Fun stuff. This mostly-European, mostly-French, indie-rock tribute album has several highlights, including a witty rendition of "Girl From Ipanema" by Japan's Pizzicato 5, and a healthy dose of Franco-fied versions of Jobim's bossa standards. Anyone approaching this disc who is familiar with the plenitude of reverential Brazilian versions of these old classics will be struck by the varied and refreshingly new takes on such well-worn material. Swedish rocker Ray Wonder gets major points for his playful, lavishly layered, electric-guitar heavy version of "One Note Samba"; similarly the surf/spy guitars on Tango & Lee Marr's "Agua de Beber" are an unlikely and quite pleasant twist, and Sean O'Hagan (Stereolab, High Llamas) gets in some nice licks as well. Interestingly enough, the British contributions to this project more often than not fall a bit flat -- although Stuart Moxham has a tasteful turn, other tracks by the Walkabouts and John Cunningham are less interesting. In the main, though, this disc is full of rewarding material. If you're ready for a little playful tweaking on the Jobim canon, check this one out!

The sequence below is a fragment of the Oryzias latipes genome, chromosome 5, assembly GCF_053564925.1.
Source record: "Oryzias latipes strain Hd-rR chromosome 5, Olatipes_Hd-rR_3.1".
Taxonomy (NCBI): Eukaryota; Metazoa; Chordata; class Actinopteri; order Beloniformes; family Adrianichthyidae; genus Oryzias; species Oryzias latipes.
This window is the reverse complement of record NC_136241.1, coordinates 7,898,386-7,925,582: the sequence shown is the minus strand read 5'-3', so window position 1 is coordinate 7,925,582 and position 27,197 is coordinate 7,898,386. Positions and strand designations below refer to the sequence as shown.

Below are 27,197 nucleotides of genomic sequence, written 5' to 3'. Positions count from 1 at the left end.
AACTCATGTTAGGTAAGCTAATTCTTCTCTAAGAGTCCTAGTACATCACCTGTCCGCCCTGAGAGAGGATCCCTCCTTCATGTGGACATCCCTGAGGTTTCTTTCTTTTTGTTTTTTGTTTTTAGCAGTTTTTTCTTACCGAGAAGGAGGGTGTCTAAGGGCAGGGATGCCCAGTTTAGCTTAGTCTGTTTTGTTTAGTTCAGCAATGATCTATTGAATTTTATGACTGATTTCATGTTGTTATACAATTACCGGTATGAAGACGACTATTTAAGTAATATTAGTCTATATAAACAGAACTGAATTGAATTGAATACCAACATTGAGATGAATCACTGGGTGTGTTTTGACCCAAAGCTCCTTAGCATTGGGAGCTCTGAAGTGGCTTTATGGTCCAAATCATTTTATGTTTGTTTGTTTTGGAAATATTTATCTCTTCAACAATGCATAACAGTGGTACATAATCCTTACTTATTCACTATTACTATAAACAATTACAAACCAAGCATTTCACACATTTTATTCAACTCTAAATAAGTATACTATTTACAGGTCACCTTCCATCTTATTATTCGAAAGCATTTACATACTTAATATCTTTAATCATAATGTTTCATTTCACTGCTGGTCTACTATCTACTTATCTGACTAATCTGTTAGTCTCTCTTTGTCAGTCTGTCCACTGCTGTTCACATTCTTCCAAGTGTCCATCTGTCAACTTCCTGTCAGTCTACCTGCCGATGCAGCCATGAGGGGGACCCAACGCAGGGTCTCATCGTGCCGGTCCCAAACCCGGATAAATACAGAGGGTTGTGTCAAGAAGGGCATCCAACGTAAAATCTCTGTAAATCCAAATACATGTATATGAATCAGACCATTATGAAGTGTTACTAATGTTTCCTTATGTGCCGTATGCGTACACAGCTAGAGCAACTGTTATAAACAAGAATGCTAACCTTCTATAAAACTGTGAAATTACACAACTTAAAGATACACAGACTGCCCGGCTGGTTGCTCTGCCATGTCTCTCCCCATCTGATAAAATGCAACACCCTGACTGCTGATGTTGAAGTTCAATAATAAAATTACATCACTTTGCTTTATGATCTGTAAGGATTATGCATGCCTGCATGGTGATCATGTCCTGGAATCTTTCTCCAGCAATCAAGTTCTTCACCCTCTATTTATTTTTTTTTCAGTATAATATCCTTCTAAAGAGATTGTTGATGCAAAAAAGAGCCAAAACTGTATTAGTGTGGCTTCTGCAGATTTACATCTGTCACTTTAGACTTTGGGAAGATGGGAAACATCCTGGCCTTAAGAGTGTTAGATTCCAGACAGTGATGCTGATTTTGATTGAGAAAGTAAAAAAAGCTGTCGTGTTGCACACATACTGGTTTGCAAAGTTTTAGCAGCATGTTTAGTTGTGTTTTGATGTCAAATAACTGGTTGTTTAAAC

Quarteto Jobim-Morelenbaum (Velas, 2000)
A sweet tribute to Jobim which features his son, grandson, and Jobim's former cellist and bandleader Jaques Morelenbaum, as well as Paula Morelenbaum, who serves as the group's chanteuse, trading vocal duties with the Jobim lads. Spanning the breadth of Jobim's career, these songs are fairly standard bossa fare, but nice and pleasant... Morelenbaum -- one of the most well-rounded musicians imaginable -- is capable of moodier, more mysterious, arrangements, but I guess he didn't feel that was his job in this instance... But I'm not complaining... this is a pretty solid record. By the way, if you have the chance to see this ensemble perform, don't hesitate -- they are even more ethereal and sublime live!